·Table of Contents
·Aeronautics and Aerospace
Non-Contact Ultrasonic Testing of Aircraft Lap Joints
Department of Mechanics and Aeronautics, University of Palermo, 90128 Palermo, Italy
K. Y. Jhang,
School of Mechanical Engineering, Hanyang University, 133-791 Seoul, Korea
B. B. Djordjevic
Center for Nondestructive Evaluation, The Johns Hopkins University, Baltimore, MD 21218
Bond quality of adhesively bonded and riveted aluminum lap splice joints is
investigated using non-contact remote ultrasonic nondestructive evaluation (NDE). Non-contact
ultrasonic tests are performed using laser generation and air-coupled transducer
detection. A Q-switched Nd:YAG laser and a periodic transmission mask are used to generate
a selected Lamb mode. The Lamb wave is generated on one side of the lap splice joint,
propagates along the plate, interacts with the joint and is detected on the other side by a
micromachined air-coupled capacitance transducer. Analysis of recorded signals allows to
evaluate the condition of the bond. This ultrasonic inspection system overcomes the
drawbacks of conventional contact ultrasonic methods. The experimental results demonstrate
potential to employee this approach for a reliable rapid inspection of aircraft panels.
KEYWORDS: laser ultrasound, lamb waves, air-coupled transducer, lap joints.
Due to the aging, adhesively bonded and riveted aircraft lap joints can contain disbonds,
cracks emanating from rivets, flaws, voids and corrosion. A reliable nondestructive testing
technique for periodic inspections during the service life of aircraft is essential to detect
hidden damage and NDE is even more critical because aircraft are being used longer than their design life. Such testing techniques are desirable to perform the inspection from only one side of the structure.
Conventional contact ultrasonic NDE techniques have been applied to inspect aircraft lap splice joints . However, for large aircraft area inspection contact ultrasonic testing is time consuming and as a result it is important to develop a rapid and more efficient ultrasonic testing technique.
Non-contact air-coupled generation and detection of ultrasound shows the potential for
such application. In fact, because there is no requirement for a coupling medium to transmit the ultrasound the structure can be inspected remotely and at higher test speed then conventional setups.
Several non-contact ultrasonic techniques have been investigated using electromagnetic
acoustic transducers (EMAT's), laser ultrasonics and air-coupled transducers in same
possible combinations [2-6]. However, EMAT's must be placed very close to the sample
surface whereas a laser-based reception system shows low sensitivity. An air-coupled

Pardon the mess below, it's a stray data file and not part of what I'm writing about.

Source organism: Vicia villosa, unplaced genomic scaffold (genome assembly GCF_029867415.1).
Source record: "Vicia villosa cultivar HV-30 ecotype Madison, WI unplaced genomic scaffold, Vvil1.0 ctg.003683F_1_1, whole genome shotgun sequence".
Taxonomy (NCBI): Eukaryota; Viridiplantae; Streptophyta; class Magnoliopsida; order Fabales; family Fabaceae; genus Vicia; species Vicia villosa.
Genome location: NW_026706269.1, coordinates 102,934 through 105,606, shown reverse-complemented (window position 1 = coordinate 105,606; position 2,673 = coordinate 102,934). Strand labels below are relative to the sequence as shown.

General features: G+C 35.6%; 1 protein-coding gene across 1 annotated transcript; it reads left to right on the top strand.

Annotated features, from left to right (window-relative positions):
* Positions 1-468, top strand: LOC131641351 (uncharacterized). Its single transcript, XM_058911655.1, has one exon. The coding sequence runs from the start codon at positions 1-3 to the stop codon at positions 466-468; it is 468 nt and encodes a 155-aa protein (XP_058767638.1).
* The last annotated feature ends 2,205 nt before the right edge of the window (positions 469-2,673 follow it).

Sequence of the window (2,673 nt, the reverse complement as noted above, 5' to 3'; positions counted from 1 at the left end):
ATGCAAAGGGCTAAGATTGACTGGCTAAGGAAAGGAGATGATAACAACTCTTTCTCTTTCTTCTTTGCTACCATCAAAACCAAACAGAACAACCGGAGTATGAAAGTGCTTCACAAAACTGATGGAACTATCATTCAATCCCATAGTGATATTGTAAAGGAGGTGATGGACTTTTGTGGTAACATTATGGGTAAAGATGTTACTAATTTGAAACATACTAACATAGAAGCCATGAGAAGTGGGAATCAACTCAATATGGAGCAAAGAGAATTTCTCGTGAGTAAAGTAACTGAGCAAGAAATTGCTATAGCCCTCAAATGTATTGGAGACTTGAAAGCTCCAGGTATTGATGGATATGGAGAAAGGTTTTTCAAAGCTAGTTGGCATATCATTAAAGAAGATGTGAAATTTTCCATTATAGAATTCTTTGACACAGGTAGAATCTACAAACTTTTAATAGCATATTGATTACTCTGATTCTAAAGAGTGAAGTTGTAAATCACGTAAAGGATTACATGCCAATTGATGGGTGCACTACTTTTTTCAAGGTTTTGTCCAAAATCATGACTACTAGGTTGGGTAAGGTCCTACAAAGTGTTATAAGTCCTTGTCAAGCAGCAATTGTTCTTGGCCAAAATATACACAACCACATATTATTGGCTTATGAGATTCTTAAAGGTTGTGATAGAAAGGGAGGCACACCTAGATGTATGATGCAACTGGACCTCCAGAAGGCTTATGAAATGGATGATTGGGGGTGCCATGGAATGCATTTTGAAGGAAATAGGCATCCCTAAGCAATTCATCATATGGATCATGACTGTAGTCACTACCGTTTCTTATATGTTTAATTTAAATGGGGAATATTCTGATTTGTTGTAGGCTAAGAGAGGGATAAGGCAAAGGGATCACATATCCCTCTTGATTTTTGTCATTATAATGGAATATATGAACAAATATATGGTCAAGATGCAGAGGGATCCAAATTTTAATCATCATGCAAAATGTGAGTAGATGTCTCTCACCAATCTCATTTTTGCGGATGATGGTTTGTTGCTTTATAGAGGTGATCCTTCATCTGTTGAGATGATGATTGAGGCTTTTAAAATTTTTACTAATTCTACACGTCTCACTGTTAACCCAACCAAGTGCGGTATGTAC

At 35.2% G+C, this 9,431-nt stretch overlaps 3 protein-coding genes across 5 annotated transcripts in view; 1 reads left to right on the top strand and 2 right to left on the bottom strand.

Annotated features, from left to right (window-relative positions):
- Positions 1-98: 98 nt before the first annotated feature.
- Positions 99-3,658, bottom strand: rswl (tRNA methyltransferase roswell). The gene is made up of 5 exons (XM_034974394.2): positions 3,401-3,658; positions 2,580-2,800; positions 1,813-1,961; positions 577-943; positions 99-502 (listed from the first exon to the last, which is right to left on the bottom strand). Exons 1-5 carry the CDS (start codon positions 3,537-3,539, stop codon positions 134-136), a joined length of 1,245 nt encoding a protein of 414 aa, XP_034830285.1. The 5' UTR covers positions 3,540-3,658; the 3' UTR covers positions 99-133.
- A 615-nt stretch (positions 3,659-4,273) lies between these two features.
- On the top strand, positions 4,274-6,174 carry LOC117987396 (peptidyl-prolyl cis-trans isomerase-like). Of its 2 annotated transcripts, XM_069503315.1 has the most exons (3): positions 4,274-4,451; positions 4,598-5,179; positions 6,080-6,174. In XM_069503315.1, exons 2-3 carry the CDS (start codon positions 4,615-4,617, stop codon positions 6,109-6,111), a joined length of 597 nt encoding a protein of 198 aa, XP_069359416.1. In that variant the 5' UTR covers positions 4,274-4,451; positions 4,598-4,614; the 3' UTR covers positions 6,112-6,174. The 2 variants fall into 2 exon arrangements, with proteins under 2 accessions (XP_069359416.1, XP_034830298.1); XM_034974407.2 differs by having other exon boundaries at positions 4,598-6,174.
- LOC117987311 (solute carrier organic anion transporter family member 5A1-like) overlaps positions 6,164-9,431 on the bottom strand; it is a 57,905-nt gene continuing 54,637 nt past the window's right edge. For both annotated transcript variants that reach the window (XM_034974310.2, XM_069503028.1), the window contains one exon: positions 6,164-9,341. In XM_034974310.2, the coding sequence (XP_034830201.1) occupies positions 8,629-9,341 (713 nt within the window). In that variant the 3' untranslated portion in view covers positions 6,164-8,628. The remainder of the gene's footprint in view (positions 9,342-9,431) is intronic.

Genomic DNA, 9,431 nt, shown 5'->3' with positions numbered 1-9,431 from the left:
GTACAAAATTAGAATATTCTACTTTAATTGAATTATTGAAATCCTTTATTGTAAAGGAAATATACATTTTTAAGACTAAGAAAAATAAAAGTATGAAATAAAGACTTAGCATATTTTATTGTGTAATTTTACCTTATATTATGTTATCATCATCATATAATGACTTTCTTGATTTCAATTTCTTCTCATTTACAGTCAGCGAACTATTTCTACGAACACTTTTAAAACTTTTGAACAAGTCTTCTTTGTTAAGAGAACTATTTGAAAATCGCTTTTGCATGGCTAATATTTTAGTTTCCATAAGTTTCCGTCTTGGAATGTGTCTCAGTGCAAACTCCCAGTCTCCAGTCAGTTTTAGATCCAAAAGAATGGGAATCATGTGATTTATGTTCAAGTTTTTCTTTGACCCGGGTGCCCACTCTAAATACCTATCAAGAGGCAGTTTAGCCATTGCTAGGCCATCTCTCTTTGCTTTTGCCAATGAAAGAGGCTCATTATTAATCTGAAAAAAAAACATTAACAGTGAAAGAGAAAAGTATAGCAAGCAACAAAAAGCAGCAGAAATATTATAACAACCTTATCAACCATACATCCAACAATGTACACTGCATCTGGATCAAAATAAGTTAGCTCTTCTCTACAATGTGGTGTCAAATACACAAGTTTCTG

transducer generation/reception system can be used but due to the large acoustic impedance mismatch between air and solid materials (e.g., aluminum) it is more convenient to combine laser generation and air-coupled transducer detection . Using laser generation, ultrasound
is produced directly on the material surface. By eliminating one of the air/aluminum
interfaces a higher amount of acoustic energy is transmitted into the material, thus improving
the detection by air-coupled transducer.
In this work the bond quality of an adhesively bonded and riveted lap joint is assessed using a pulsed Nd:YAG laser and a micromachined air-coupled capacitance transducer [8-9] to generate and detect, respectively, ultrasonic Lamb waves.
Lamb wave modes are very efficient for global inspection of lap joints [6,10-11] because they propagate through the whole joint area. Lamb waves are multimode and dispersive and it is desirable to generate a single Lamb mode  so that any change in the received wave signals may be attributed to the bond condition.
In order to select a single Lamb wave mode we utilize a spatial modulation technique
that employs a periodic transmission mask . Such mask, illuminated by the expanded
laser beam, projects on the sample surface line sources whose spatial frequency represents the wavelength of the generated Lamb mode. By spreading the laser energy on a large area, this technique allows ultrasound generation in thermoelastic regime that is essential to avoid any damage to the surface of the object under inspection.
The main purpose of this study is to develop an efficient non-contact ultrasonic testing technique suitable for inspection of aircraft bonded joints in a reasonable time and with a high degree of accuracy.